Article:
I'm playing around with building a simple keyboard, that will have just few buttons, nothing complex.

I have decided to use USB 2.0 Type C connector, like this or this.

Now when following USB 3.0 specs, it says we should use pull down resistors on CC1 and CC2 so that host can tell if device is on or not and also resolve orientation.

But USB 2.0 specs says we should use pull up resistors on D+ or D- lines and that without them host would not recognize device.

I'm confused what to do here since I have both CC1 and CC2 but also D+ and D-.

Should I follow USB 3.0 specs and pull down only CC1 and CC2 lines like this:

enter image description here

Or should I also pull D- up to 5V like this, while pulling CC1 and CC2 to the ground like this:

enter image description here

I would be thankful to someone who could explain how to use these 2.0 Type C connectors and point me to some specification I could read. And explain why use pullup on D- when I already pulled CC1 and CC1 down to ground? Or can I just ignore CC1 and CC2 lines and just use pullup on D- line if it's USB 2.0?

Edit: MCU I'm using does not have internal pullup or pulldown resistors. Pull up on D- should go through 1.5k resistor, I missed that one.


1 Answer 1


You want a Type C so connect the CC pins as per Type C as they don't exist in USB 2.

The rest must be done according to USB 2.

If you want to read more about it then the read the USB specs, they have everything you need.

You have also shorted D- directly to 5V, that will damage your PC and your device, don't do that. Besides the pull-up resistor would not be connected to 5V to begin with, but to 3.3V.

Depending on which USB chip you are going to use, the pull-up might be internal, so without knowing what is connected to your connctor, there is no way to answer if you should have a pull-up or not.

  • \$\begingroup\$ MCU I'm using has no internal pullup or pulldown resistors. So I should pull down CC pins, and also pullup D-. I have seen schematics, many of them, where they just pull D- up to 5V. So I would need a voltage regulator to do this right? Since I'm drawing 5V from USB and MCU is using 5V. I should look for this info in USB Type C specs? Thanks! \$\endgroup\$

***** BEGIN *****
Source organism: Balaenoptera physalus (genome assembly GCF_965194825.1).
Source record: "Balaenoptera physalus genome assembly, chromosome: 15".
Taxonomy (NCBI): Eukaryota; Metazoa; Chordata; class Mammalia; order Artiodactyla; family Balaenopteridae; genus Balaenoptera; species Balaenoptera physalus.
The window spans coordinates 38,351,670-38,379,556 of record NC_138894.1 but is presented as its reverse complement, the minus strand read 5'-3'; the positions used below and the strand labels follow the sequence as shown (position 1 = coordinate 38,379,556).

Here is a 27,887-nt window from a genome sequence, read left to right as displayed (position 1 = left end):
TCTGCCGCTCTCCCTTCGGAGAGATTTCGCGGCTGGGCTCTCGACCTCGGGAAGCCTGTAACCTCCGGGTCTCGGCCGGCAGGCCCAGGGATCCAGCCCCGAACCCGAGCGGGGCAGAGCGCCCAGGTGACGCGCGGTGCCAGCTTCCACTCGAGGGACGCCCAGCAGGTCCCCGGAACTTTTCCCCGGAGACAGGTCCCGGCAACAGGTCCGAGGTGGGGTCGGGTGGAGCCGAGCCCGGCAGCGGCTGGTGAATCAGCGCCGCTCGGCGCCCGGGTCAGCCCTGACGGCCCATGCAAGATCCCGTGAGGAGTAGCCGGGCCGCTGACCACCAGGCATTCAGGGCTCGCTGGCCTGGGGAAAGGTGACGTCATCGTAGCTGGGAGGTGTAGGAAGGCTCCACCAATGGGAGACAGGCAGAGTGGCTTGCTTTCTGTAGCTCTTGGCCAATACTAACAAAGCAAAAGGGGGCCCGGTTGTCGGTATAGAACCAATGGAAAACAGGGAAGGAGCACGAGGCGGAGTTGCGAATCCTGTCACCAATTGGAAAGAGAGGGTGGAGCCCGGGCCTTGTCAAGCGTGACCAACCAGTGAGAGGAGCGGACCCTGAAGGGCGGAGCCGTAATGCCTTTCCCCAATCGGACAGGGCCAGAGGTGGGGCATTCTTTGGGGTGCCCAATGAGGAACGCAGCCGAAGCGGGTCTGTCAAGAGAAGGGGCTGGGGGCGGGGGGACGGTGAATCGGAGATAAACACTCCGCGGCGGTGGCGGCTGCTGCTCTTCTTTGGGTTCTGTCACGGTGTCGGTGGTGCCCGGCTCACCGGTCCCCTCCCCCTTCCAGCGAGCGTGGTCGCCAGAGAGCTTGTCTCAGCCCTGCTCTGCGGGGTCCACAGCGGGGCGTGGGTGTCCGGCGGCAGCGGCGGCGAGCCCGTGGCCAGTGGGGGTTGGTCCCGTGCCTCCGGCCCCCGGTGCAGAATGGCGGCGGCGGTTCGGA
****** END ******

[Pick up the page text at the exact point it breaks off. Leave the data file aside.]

– Matija
    Jan 11, 2021 at 21:35
  • \$\begingroup\$ Would you bother to mention which MCU it is? But due to pull-up to 5V, I bet you are making a Bluepill clone with STM32F103? The internet is full of garbage circuits that are wrong or dangerous, and they get copied around. I would not plug such things into my PC. And due to Bluepill enumeration issues, you don't want a fixed pull-up, but have the MCU turn on the pull-up when it is ready to enumerate the connection. USB data is not 5V and most USB MCUs are not 5V MCUs either. \$\endgroup\$
    – Justme
    Jan 11, 2021 at 21:42
  • \$\begingroup\$ I'm thinking about using ATMEGA32A or ATMEGA32U4 MCU's. Wanted to go with STM32 but they are not accessible at the moment. Yes I have seen many circuits with ATMEGA32A that pull D- on 5V, if it really is 5V, at least that's what schematics look like. And yeah I'm just starting, but am aware that there are many junk circuits out there, so I'm looking to learn everything and do it the right way. It's a hobby for me, but will try to make it right way. \$\endgroup\$
    – Matija
    Jan 11, 2021 at 21:47
  • \$\begingroup\$ The USB AVRs such as Mega32U4 do have internal regulators, so it can take 5V in. It also has internal pull-ups, so do not put external pull-ups. Always look at manufacturer datasheets and application notes, do not blindly believe that random internet schematics are correct. (Which means, you should also verify what I say too :) But never pull a USB data to 5V, unless manufacturer says so (haven't seen one yet). \$\endgroup\$
    – Justme
    Jan 11, 2021 at 21:56

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